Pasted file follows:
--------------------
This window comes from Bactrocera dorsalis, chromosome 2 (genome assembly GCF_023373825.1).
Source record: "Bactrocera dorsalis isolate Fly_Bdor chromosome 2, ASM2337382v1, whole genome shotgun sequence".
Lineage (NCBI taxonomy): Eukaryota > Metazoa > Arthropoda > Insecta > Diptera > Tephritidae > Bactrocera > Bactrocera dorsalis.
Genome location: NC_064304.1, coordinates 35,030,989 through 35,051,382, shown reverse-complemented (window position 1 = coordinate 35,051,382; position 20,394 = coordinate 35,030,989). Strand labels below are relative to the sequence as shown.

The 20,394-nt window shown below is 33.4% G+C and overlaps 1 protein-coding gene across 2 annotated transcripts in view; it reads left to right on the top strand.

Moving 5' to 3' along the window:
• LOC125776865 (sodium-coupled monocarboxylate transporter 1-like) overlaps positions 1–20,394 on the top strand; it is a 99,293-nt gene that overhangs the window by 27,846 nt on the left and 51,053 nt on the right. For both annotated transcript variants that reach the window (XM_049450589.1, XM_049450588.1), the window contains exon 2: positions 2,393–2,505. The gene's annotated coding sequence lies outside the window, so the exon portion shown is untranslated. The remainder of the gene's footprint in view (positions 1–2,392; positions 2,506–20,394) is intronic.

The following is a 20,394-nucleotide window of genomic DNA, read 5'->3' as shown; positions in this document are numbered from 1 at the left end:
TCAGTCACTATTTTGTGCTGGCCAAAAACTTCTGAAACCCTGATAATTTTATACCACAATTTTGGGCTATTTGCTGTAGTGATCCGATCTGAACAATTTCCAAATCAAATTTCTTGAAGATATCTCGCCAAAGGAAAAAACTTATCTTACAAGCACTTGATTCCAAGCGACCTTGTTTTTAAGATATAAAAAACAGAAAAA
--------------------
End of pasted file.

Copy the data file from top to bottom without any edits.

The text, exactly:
This window comes from Bactrocera dorsalis, chromosome 2 (genome assembly GCF_023373825.1).
Source record: "Bactrocera dorsalis isolate Fly_Bdor chromosome 2, ASM2337382v1, whole genome shotgun sequence".
Lineage (NCBI taxonomy): Eukaryota > Metazoa > Arthropoda > Insecta > Diptera > Tephritidae > Bactrocera > Bactrocera dorsalis.
Genome location: NC_064304.1, coordinates 35,030,989 through 35,051,382, shown reverse-complemented (window position 1 = coordinate 35,051,382; position 20,394 = coordinate 35,030,989). Strand labels below are relative to the sequence as shown.

The 20,394-nt window shown below is 33.4% G+C and overlaps 1 protein-coding gene across 2 annotated transcripts in view; it reads left to right on the top strand.

Moving 5' to 3' along the window:
• LOC125776865 (sodium-coupled monocarboxylate transporter 1-like) overlaps positions 1–20,394 on the top strand; it is a 99,293-nt gene that overhangs the window by 27,846 nt on the left and 51,053 nt on the right. For both annotated transcript variants that reach the window (XM_049450589.1, XM_049450588.1), the window contains exon 2: positions 2,393–2,505. The gene's annotated coding sequence lies outside the window, so the exon portion shown is untranslated. The remainder of the gene's footprint in view (positions 1–2,392; positions 2,506–20,394) is intronic.

The following is a 20,394-nucleotide window of genomic DNA, read 5'->3' as shown; positions in this document are numbered from 1 at the left end:
TCAGTCACTATTTTGTGCTGGCCAAAAACTTCTGAAACCCTGATAATTTTATACCACAATTTTGGGCTATTTGCTGTAGTGATCCGATCTGAACAATTTCCAAATCAAATTTCTTGAAGATATCTCGCCAAAGGAAAAAACTTATCTTACAAGCACTTGATTCCAAGCGACCTTGTTTTTAAGATATAAAAAACAGAAAAA